Science

Since it was identified three decades ago, HIV has infected more than 78 million people worldwide and has killed half of those it has infected. Antiretroviral drugs have made AIDS treatable for those who have access and adhere to it, and — by reducing viral load in blood — can reduce the risk of transmission to others. However, only 45% of those living with HIV in low- and middle-income countries who are eligible for treatment under the current guidelines by the World Health Organization actually access treatment. In 2013, 1.5 million people worldwide died from AIDS-related causes, and 2.1 million people newly contracted HIV.

Vaccine researchers worldwide are working relentlessly toward training the immune system to prevent new infection with HIV or to control or even clear existing infection. A vaccine that controlled infection would reduce viral load and thereby avoid or delay progression to AIDS, and also reduce the risk of transmission to others.

  • Sub-Saharan Africa is the epicenter of the global AIDS epidemic. About 68 percent of the almost 6,000 people worldwide infected each day with HIV are living in Sub-Saharan Africa. About 19 percent of people in South Africa and 27 percent in Swaziland are living with HIV. In Eastern Africa, prevalence in the general population can still reach 5 to 7 percent, and can be several times higher among commercial sex workers, men who have sex with men, transgender people and highly mobile communities such as fisher folk around Lake Victoria. Of the 3.2 million children worldwide under the age of 15 living with HIV, 91 percent live in Sub-Saharan Africa. Incidence in young women and girls in sub-Saharan Africa is up to five times that of men and boys their age.
     
  • HIV mutates more rapidly than most other viruses, escapes the immune system’s responses and exists in different strains globally. Only a few people live with untreated HIV without progressing to AIDS (long-term non-progressors); their immune systems are able to fully contain HIV for decades. In most cases however, HIV establishes persistent infection very quickly after transmission and hides in reservoirs from which it can strike again at any time – so the opportunity for a vaccine to prevent or control initial infection is short-lived. An effective HIV vaccine likely will need to induce both arms of the adaptive immune system, antibodies and killer T cells, to prevent infection with HIV and progression to AIDS.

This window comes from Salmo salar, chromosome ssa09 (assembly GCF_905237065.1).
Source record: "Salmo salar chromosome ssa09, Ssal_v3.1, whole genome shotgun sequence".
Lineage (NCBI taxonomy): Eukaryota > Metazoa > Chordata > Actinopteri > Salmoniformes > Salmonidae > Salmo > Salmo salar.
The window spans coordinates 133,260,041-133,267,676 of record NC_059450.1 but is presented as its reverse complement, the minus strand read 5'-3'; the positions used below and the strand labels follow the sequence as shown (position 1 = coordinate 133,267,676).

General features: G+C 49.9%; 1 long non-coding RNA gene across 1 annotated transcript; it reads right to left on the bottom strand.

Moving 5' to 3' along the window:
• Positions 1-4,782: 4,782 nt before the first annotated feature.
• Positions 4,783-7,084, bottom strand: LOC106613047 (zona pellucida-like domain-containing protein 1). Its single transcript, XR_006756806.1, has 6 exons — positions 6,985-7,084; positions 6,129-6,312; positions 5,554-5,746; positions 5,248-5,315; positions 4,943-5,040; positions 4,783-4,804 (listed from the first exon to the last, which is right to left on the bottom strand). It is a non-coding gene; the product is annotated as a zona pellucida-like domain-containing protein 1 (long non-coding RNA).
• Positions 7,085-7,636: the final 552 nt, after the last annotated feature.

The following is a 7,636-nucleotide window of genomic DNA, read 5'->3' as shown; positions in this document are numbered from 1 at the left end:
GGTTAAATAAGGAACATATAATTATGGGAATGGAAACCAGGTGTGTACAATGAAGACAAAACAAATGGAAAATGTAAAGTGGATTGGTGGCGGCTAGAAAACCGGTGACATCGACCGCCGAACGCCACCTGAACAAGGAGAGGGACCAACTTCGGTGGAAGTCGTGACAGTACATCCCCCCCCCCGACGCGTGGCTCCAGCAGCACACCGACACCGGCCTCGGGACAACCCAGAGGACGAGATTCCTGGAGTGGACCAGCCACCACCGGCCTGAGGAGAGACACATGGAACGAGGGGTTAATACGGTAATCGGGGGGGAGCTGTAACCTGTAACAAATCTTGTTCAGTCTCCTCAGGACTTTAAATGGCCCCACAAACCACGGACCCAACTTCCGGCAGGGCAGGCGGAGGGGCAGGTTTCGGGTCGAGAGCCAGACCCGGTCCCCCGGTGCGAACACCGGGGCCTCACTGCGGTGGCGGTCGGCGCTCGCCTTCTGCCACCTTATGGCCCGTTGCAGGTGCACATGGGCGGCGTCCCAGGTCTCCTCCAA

• Broadly neutralizing antibodies found in about 5% of the people living with untreated HIV (elite neutralizers) can neutralize many if not all of the many HIV variants in laboratory experiments and in monkeys, and may be able to prevent new infection with HIV. Broadly neutralizing antibodies have cleared existing infection in some monkeys. Research has also shown that killer T cells (CD8+) can control HIV replication in both acutely infected people and long-term non-progressors, and as part of an effective vaccine may play an important role in preventing new or clearing initial infection. However, HIV’s huge variability and capacity to play hide and seek with the immune system continue to pose significant challenges to the design of an effective vaccine. The VISTA partnership proposes to address some of these challenges.